Here then is a plain and intelligible account of the fiery thunderbolt and how it does what it does.  It is a fruitless task to unroll the Tuscan scrolls, seeking some revelation of the god’s hidden purpose.  That is no way to study from which quarter the darting fire has come or into which other it has passed…

Of course, with the onset of the Dark Ages and Church hostility towards all things scientific, his knowledge was largely forgotten until the arrival of the Enlightenment and Benjamin Franklin’s famous (and insanely risky) experiment with the kite and the key.  Ironically, even in Franklin’s time, his bold feat and its practical result – the widespread installation of lightning rods on tall buildings around the country – was denounced by leading clerics for being presumptuously irreverent towards God Almighty and an infringement upon his divine power.

Today, we’ve come to realize that lightning is a purely natural phenomenon – a discharge of static electricity caused by the interaction of ions in the atmosphere (an explanation remarkably similar to that proposed by Lucretius over two thousand years ago).  That’s not to say that we yet fully understand all aspects of how lightning is formed, but we at least have a solid grasp over how it’s not formed; namely, by angry anthropomorphic deities hiding in storm clouds.

Despite this modern understanding however, the irrational fear of lightning, called astraphobia (from the Sanskrit word for “weapon” in reference to the lightning bolts wielded by the Indian sky god, Indra), is still the third most prevalent phobia in the U.S., exceeded only by the fear of heights and of course, fear of “Sky Father” himself.  As the Bible repeatedly reminds us; “thou shalt fear thy God: for I am the LORD your God” – a god who reveals himself as “thunders and lightnings, and a thick cloud upon the mount, and the voice of the trumpet exceeding loud” as he “talked with you from heaven.” (Leviticus 25:17, Exodus 19:16 and 20:22)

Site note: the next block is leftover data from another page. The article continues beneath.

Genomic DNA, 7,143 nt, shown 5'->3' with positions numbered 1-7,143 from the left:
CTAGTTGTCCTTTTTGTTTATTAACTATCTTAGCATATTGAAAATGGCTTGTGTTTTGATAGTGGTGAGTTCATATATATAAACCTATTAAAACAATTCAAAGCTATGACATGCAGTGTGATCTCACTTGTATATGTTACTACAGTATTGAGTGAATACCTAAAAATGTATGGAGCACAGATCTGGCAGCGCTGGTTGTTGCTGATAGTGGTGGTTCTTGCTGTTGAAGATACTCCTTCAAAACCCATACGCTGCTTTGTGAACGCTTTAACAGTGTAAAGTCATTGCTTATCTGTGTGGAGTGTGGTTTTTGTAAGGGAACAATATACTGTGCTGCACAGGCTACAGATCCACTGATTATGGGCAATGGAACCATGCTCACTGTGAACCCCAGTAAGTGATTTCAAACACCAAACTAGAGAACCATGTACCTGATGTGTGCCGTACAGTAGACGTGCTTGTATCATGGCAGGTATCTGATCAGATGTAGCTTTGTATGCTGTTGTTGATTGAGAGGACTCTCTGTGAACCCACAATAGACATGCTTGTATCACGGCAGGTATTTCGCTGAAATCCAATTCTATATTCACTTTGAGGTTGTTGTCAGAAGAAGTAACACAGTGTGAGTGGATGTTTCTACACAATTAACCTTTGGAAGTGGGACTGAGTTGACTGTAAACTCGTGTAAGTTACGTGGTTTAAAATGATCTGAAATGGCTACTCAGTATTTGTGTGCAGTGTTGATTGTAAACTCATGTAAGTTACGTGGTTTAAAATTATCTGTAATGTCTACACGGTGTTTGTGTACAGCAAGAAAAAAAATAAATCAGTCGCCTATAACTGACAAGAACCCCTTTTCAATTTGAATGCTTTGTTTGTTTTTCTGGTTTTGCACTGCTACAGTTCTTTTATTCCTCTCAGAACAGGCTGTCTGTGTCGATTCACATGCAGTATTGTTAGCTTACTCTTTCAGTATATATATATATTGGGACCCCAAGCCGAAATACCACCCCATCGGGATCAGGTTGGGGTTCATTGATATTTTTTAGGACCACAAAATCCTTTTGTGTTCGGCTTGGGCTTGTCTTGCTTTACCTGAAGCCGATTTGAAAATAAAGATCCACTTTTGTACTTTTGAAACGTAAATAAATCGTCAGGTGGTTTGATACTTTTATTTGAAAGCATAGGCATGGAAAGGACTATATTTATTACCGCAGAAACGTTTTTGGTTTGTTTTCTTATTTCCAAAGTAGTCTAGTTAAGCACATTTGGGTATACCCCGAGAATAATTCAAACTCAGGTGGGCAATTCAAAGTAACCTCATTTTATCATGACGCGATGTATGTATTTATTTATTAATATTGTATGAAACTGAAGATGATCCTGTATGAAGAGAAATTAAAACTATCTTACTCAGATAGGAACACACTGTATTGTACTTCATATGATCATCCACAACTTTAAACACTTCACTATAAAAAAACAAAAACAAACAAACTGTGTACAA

Less dramatic than celestial fireworks but far more devastating to humanity is disease.  Diseases have plagued life on Earth for almost as long as life has existed, at least since the first appearance of multicellular organisms just over two billion years ago.  Evidence of our past brushes with epidemics can still be found in the form of vestigial segments of virus genetic code embedded within our DNA, and disease remains the number one cause of death for humans overall.

As was the case with lightning, the ancients were utterly dumbfounded as to the cause of disease.  Remember, the concept of preventing infection by applying antiseptic to wounds and before surgery was only developed about a hundred and fifty years ago; antibiotics weren’t available as medicine until shortly before the Second World War; and the science of nutrition is still in its infancy, as evidenced by America’s worsening obesity crisis.

In almost every culture on the planet, the search for an explanation of the cause of illness eventually led to the idea that diseases were the result of interference by evil spirits.  This isn’t actually as ridiculous as it may sound, especially considering that the modern germ theory of disease similarly relies on the existence of malicious entities invisible to the naked eye.  The basic idea of spirits is rooted in a sort of folk biology.  For ancient people, having noticed that the most obvious difference between a living creature and an inanimate object is the fact that living things breathe, it was a short mental leap to equating breath with a mysterious “essence of life.”  You see this in many myths about our origins, where some god fashions a figure out of wood or clay and then breathes into, thus imbuing it with the life force or spirit.